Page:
Bosses told to stop spending apprentice cash on themselves

By Sean Coughlan
BBC News family and education correspondent

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Education Secretary Gavin Williamson has attacked employers in England who use apprenticeship funding to pay for qualifications for senior managers.

He wants to stop firms using the apprenticeship levy to subsidise MBA (Master of Business Administration) courses for "highly paid" managers.

Mr Williamson says the levy, paid by large employers, should benefit the job chances of the "disadvantaged".

He has ordered a review of the use of apprenticeship cash for senior leaders.

The apprenticeship levy takes 0.5% of the salary bill from major employers - with the intention of using the money to improve skills and provide training.

But the scheme has faced accusations that "fake apprenticeships" are being created to access funding, rather than helping young people into new opportunities.

There have been warnings that existing jobs have been "rebadged" as apprenticeships or the money has been used to benefit already well-qualified staff.

Mr Williamson has written to the Institute for Apprenticeships with his concerns about the use of apprenticeship funding on management qualifications for senior leaders.

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image captionThe apprenticeship levy is intended to help create new training opportunities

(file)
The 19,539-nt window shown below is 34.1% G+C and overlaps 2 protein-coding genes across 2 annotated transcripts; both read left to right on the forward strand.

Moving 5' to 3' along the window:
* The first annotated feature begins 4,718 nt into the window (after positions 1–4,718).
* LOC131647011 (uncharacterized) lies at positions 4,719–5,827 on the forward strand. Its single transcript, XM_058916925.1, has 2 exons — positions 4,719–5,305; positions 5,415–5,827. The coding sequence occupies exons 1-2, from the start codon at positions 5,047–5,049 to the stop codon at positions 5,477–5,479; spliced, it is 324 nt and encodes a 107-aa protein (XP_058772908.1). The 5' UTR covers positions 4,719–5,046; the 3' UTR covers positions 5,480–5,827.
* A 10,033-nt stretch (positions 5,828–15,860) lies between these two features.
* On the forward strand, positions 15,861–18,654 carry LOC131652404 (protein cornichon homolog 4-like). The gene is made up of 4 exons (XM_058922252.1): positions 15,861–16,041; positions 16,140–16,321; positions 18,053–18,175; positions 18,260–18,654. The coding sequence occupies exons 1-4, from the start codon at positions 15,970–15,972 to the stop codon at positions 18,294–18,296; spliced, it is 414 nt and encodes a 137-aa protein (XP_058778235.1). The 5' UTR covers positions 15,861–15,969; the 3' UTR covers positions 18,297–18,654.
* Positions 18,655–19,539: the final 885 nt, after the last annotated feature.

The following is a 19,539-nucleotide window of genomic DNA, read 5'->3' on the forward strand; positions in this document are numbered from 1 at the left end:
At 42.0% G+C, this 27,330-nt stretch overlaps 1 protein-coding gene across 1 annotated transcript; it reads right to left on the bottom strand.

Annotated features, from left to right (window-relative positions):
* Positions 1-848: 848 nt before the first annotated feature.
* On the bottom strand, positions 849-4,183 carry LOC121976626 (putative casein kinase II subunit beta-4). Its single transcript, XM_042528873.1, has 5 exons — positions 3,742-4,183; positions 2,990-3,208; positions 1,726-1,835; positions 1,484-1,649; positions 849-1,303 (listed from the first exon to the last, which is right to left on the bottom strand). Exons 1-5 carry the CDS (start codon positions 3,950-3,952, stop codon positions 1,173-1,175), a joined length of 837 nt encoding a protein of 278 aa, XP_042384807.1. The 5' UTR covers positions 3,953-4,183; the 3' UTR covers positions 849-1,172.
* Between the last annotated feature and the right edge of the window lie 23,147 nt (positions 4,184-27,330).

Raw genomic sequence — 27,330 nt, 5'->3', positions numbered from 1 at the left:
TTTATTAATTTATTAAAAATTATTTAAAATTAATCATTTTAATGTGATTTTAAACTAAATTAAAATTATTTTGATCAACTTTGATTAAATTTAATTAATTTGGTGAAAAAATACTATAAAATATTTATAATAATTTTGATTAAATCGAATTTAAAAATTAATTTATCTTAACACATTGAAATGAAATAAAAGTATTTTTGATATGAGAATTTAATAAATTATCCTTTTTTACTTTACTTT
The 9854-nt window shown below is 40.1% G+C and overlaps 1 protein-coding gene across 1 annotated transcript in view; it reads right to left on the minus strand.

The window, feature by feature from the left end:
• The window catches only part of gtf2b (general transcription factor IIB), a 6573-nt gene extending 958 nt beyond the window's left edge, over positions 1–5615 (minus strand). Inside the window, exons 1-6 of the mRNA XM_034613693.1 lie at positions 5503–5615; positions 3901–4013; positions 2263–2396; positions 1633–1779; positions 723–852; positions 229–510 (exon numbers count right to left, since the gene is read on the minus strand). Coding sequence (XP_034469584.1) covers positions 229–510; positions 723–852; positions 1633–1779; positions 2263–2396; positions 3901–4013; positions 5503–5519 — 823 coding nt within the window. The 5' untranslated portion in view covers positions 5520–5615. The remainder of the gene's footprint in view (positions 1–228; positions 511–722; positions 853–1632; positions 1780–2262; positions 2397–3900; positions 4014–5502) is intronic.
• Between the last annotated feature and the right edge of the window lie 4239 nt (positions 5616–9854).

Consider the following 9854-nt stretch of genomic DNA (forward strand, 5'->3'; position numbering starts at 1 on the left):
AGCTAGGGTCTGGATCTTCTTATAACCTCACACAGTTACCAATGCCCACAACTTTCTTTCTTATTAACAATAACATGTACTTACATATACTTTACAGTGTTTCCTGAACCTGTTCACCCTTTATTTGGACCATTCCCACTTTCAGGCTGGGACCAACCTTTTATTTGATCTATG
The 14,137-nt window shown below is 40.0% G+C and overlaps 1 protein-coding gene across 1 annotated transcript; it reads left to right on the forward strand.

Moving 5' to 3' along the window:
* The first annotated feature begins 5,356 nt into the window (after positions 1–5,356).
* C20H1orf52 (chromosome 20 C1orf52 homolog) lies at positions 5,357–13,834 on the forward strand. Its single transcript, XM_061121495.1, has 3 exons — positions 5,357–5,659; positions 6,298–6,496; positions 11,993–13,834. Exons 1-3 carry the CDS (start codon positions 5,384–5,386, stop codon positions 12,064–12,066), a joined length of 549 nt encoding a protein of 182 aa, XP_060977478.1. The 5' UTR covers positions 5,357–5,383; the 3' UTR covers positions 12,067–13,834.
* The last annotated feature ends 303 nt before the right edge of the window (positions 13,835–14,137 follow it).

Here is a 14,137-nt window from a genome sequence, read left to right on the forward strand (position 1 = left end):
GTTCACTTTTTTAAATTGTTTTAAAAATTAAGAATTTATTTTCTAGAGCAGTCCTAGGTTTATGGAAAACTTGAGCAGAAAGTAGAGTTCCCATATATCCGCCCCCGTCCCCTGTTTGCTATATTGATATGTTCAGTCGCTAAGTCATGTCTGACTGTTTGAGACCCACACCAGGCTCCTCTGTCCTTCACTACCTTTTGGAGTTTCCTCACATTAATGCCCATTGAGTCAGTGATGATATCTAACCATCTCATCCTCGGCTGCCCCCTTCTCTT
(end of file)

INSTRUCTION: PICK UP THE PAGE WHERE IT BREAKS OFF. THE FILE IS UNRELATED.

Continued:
"I'm not convinced the levy should be used to pay for staff, who are often already highly qualified and highly paid, to receive an MBA," writes Mr Williamson.

"I'd rather see funding helping to kick-start careers or level up skills and opportunities. That's why I've asked for a review of the senior leader apprenticeship standard to ensure it is meeting its aims."

He says the levy needs to show it is providing good value for money - and to observe the "spirit" of the apprenticeship scheme in helping improve the chances of people from disadvantaged backgrounds.

But in 2018-19 there were more than 3,000 "senior leader" apprentices, taking qualifications such as MBAs, MAs or MScs in management.

These represent only a small proportion of those starting apprenticeships, but Mr Williamson's letter says "we absolutely need to safeguard the integrity of the apprenticeship brand".

A spokesman for the Institute for Apprenticeships and Technical Education said that, as requested by the secretary of state, they would "look again at the senior leadership apprenticeship standard".

"The institute has an established process for reviewing individual standards which we will follow."

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